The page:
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Friday, October 13, 2017

31 DAYS OF HORROR 2017-Day 13: JUJIN YUKI OTOKO (1955)


First of all, this film is more of a monster movie than a straight-up horror outing, but I cite it here for completists and also due to its controversial status and attendant rarity. Known and released in the United States as HALF-HUMAN (1958), Toho's 1955 JUJIN YUKI OTOKO — roughly "monster snowman" — was never given an uncut release here and was yanked from distribution in its native Japan early in its run. That's a shame because it's an okay little creature feature from the legendary director Ishiro Honda, who a year earlier unleashed Godzilla upon the world in the classic GOJIRA (1954). 

The "abominable" snowman and child.

I won't go too heavy into detail, as this is pretty much a standard Abominable Snowman yarn, but all you really need to know is that it's about an assortment of humans who want to find the snowman (and its child) who they believe to be a dangerous menace, and during the course of the story we also meet a community of primitive mountain villagers who venerate the snowman as a local spirit/god. The mountain area where the snowman lives is infamous for no one who ventures there ever coming back, which is assumed to be because the snowman kills outsiders, but the snowman's actually quite mellow and even helpful when push comes to shove, and the villagers are revealed as the murderers of interlopers. Needless to say, some of the humans want to capture and exploit the snowman and that course of action predictably leads to tragedy, while the mountain village's sole hot chick (Akemi Negishi) must redeem herself in the eyes of her people after she rescues an outsider after he suffers a dangerous fall. Anyway, the bad humans kill the snowman's child, which causes him to rampage and destroy the village, after which he pulls a King Kong and abducts the film's answer to Fay Wray (Momoko Kochi, who was the female lead in GOJIRA). And, like I previously stated, tragedy occurs.

The snowman.

 As content goes, the film is not scary, violent, or gory, so why has its un-bastardized version been suppressed by Toho for over sixty years? Well, it's all down to the depiction of the mountain people. Some sources say they are meant to represent Japan's Ainu people, an indigenous ethnic group, or the Burakumin, "hamlet people" who are deemed "unclean/impure" because of their roles as slaughterhouse workers, executioners, undertakers, and other functions that place them in close proximity to death. I'd say the closest American equivalent of the stereotype would be our perception of hillbillies, rednecks, and other "poor white trash" as unsavory, sub-human, inbred vermin, and as such the depiction of the villagers could be considered offensive or insensitive. When Japanese film studios withhold their own works, it's usually for reasons of sensitivity, which is commendable and kind of unexpected when one considers the often outrageous, insane, over-the-top, and offensive material found in a lot of what they unleash on screens.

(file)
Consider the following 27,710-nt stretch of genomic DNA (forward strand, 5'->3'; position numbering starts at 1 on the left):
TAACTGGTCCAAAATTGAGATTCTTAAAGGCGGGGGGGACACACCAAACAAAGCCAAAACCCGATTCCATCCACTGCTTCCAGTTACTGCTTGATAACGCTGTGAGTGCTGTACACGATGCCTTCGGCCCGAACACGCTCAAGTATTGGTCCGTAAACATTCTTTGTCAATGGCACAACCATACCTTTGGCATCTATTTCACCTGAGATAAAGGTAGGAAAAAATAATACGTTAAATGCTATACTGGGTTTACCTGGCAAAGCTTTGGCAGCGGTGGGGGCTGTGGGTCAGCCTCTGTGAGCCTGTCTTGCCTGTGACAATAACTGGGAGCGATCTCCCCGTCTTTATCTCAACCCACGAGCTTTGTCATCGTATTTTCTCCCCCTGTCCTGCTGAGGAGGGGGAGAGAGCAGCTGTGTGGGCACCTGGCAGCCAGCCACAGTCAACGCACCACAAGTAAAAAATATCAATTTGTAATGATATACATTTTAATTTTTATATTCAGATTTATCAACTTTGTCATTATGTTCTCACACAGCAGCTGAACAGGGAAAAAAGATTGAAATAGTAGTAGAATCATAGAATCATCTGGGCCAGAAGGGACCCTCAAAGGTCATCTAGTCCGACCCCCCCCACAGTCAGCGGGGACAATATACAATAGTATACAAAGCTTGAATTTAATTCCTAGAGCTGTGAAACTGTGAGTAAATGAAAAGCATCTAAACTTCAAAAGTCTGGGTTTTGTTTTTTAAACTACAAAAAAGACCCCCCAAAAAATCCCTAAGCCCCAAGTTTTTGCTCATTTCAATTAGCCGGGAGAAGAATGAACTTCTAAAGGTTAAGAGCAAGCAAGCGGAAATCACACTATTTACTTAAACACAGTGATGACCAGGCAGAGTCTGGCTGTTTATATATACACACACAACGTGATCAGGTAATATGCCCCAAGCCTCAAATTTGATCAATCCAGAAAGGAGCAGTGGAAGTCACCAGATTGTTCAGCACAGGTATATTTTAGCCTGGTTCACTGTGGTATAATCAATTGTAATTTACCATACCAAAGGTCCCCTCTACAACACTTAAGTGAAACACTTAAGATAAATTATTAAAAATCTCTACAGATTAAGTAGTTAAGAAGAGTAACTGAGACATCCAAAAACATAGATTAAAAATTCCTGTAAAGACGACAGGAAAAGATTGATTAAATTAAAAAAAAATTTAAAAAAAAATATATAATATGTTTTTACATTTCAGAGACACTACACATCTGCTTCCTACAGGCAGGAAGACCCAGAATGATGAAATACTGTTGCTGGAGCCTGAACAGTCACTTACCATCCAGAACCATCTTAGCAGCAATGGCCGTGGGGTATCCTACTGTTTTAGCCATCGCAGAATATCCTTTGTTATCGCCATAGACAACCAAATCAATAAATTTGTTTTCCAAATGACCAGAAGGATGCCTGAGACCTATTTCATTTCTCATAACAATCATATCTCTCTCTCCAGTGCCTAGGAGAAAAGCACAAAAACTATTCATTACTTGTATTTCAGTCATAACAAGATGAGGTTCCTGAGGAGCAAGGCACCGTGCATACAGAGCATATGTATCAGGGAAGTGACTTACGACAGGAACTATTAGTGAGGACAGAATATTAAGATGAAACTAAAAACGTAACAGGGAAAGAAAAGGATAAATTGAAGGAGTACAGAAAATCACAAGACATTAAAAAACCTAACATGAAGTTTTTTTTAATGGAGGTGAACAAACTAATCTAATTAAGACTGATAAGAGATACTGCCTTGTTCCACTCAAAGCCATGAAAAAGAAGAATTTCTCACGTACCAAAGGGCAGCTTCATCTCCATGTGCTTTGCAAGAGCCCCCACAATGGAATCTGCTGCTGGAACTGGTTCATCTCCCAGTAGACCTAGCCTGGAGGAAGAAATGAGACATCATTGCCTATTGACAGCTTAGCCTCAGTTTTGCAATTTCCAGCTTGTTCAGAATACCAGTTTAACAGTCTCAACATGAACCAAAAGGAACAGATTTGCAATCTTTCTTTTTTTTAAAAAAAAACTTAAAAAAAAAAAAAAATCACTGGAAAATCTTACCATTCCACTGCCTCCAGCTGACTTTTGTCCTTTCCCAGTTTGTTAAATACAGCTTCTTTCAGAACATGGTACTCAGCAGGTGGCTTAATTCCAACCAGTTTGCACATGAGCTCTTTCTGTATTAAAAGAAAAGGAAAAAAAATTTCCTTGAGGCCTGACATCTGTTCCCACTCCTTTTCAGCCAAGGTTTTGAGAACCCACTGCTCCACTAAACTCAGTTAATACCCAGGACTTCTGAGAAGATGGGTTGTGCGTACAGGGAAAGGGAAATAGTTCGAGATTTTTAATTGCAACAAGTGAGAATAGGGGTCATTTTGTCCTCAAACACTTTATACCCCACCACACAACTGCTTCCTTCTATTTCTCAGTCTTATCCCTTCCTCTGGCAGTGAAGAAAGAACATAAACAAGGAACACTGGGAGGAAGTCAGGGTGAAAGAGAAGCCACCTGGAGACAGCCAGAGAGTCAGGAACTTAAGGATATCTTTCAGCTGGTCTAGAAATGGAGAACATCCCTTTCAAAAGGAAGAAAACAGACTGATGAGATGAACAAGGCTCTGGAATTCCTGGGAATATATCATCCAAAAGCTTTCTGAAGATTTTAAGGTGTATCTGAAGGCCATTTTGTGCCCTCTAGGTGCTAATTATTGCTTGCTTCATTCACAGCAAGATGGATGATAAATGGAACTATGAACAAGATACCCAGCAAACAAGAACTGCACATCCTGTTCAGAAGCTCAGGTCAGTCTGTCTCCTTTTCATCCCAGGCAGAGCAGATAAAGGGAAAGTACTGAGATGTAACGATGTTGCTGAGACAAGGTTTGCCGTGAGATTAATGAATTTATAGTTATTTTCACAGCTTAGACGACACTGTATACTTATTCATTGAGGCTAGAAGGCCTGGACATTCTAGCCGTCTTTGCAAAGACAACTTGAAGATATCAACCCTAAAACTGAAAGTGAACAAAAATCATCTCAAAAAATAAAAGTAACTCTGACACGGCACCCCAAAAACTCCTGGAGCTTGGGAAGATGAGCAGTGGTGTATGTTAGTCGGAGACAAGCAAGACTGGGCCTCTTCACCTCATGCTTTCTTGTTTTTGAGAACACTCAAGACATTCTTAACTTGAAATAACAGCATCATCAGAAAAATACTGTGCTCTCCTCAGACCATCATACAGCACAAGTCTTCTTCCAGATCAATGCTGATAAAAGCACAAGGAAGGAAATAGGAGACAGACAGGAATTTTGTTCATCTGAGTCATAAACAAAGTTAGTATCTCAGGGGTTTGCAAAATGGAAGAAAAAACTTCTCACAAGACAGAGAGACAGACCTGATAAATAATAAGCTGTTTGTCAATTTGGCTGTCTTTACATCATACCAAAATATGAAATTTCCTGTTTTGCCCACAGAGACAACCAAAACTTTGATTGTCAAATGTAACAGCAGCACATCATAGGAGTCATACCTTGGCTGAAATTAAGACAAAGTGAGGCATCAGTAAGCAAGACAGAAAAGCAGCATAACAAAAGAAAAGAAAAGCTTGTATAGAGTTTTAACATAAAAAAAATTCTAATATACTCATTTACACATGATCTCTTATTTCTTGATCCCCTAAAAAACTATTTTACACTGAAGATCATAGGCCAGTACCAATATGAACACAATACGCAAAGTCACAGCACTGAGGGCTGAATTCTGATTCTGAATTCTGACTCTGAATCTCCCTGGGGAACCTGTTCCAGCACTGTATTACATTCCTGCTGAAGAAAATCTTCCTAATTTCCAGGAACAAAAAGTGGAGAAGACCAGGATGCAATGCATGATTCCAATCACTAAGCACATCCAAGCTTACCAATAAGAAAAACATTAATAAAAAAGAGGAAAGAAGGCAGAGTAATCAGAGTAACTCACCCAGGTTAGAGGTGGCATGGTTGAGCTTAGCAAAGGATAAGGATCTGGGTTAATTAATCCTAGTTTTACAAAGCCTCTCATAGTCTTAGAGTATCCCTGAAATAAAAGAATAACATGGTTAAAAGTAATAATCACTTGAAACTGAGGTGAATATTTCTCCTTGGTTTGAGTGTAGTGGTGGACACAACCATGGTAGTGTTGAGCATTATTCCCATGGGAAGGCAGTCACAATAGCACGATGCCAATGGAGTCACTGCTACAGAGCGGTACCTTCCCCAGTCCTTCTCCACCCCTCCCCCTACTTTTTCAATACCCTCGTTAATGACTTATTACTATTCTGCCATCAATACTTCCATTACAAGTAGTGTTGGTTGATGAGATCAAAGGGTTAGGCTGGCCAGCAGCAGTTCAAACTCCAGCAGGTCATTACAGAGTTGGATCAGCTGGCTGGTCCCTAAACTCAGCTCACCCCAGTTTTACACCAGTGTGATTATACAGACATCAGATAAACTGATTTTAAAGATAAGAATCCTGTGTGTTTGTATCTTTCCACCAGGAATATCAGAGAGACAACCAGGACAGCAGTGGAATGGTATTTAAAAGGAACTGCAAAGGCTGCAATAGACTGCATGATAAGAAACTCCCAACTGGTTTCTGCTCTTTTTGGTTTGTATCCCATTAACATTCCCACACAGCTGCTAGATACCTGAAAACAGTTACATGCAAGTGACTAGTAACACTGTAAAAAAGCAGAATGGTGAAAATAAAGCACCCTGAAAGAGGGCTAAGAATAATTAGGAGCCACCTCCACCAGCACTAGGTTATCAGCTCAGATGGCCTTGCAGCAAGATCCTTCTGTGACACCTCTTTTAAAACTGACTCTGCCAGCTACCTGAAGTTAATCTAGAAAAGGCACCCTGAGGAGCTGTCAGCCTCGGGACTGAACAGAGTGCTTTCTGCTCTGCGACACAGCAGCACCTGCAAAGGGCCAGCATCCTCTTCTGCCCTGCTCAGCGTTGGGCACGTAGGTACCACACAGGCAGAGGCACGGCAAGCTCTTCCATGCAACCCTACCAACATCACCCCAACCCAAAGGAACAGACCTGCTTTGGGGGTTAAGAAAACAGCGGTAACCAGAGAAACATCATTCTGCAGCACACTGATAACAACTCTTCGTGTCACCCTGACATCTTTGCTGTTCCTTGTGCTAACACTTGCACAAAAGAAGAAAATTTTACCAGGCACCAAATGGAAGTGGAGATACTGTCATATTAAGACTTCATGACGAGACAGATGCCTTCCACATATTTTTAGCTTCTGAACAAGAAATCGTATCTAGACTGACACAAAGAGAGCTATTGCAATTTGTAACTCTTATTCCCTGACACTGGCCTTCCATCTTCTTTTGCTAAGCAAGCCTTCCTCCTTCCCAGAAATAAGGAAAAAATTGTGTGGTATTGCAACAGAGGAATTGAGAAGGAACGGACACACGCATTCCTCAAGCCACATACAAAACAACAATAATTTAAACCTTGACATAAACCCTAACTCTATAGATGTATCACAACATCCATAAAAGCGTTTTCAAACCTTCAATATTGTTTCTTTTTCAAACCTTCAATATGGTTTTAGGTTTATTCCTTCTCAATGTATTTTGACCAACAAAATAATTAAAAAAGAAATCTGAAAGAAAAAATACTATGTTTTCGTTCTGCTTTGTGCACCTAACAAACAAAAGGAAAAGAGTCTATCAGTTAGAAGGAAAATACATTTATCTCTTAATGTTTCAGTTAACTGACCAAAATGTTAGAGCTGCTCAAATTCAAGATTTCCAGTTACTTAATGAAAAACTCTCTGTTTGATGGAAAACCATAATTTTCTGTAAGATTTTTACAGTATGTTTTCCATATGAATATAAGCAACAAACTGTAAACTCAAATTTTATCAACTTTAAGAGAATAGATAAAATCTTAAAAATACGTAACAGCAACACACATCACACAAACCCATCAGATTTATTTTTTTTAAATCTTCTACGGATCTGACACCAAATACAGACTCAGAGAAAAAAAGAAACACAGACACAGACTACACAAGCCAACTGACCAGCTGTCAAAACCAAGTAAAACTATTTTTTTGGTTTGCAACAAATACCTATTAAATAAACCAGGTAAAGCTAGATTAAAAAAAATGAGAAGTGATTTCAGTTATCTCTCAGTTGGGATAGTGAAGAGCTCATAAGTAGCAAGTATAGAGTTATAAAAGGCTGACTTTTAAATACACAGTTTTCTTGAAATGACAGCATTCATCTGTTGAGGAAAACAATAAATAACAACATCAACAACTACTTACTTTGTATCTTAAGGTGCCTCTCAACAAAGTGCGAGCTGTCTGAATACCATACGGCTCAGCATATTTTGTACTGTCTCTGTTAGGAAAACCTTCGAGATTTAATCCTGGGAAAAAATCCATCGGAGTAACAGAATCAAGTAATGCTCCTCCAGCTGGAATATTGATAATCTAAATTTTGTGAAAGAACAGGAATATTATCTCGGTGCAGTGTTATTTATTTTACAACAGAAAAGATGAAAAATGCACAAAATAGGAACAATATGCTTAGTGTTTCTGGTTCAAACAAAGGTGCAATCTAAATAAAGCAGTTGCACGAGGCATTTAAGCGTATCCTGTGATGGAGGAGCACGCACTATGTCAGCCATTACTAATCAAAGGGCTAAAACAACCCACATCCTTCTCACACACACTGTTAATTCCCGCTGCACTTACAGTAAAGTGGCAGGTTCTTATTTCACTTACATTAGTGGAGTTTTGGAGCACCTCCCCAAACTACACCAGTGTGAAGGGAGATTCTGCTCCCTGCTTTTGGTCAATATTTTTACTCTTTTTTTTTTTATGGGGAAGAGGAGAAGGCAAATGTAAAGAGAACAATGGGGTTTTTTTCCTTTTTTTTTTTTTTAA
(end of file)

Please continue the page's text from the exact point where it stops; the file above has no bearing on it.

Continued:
The snowman pulls a Kong.

And let us not forget HALF-HUMAN, which was the westernized version. It gave the Toho original the same shabby treatment that both GODZILLA RAIDS AGAIN — re-edited and retitled GIGANTIS THE FIRE MONSTER — and VARAN THE UNBELIEVABLE received when they hit the States. New footage with American actors was shot and inserted into the films while chunks of the originals were excised. (The re-jiggering in VARAN was especially egregious, as most of the movie's giant monster footage was inexplicably swapped out for a newly-shot romance plot involving an American soldier and Japanese woman.) The one saving grace of HALF-HUMAN is that it moves at a much more brisk pace than its Japanese source, so I say stick to the original.

The lone hot villager chick (Akemi Negishi) fights for her redemption.

"But, Bunche," I hear you ask,"If Toho took the film out of release and has kept it suppressed for over six decades, how could we ever get to see the unadulterated version?" That, my friends, it where the collector's "grey market" comes into the picture. I have no idea when or how, but as of the past couple of years a grainy print of JUJIN YUKI OTOKO has been turning up in bootleg DVD form, often with HALF-HUMAN thrown in for good measure, at big horror and comics conventions in the dealers' area. I stumbled across it a while back and snagged it, largely because I was curious to see if it was any better than the HALF-HUMAN edit that I saw during my early "monster kid" years, and I was pleased to see that the film quality, while admittedly a tad hazy, was more than clear enough to be watchable, and the subtitles were actually quite good. (Sometimes with this sort of unofficial release, the subtitles may get done by someone whose command of the English language is, to put it kindly, rudimentary at best, and downright incomprehensible at worst. The majority of those badly-subbed items hail fro Hong Kong.) The first copy of it that I obtained also featured running time codes at the top of the frame for the entire film, but one soon learned to ignore them. The bootleg has since been given a professional-level upgrade, in that the time codes have been blurred out, which works just fine over a black and white film.

BOTTOM LINE: Definitely worth a look for Toho and Ishiro Honda junkies, as well as fans of cryptozoological thrills.

Poster from the original Japanese theatrical release.

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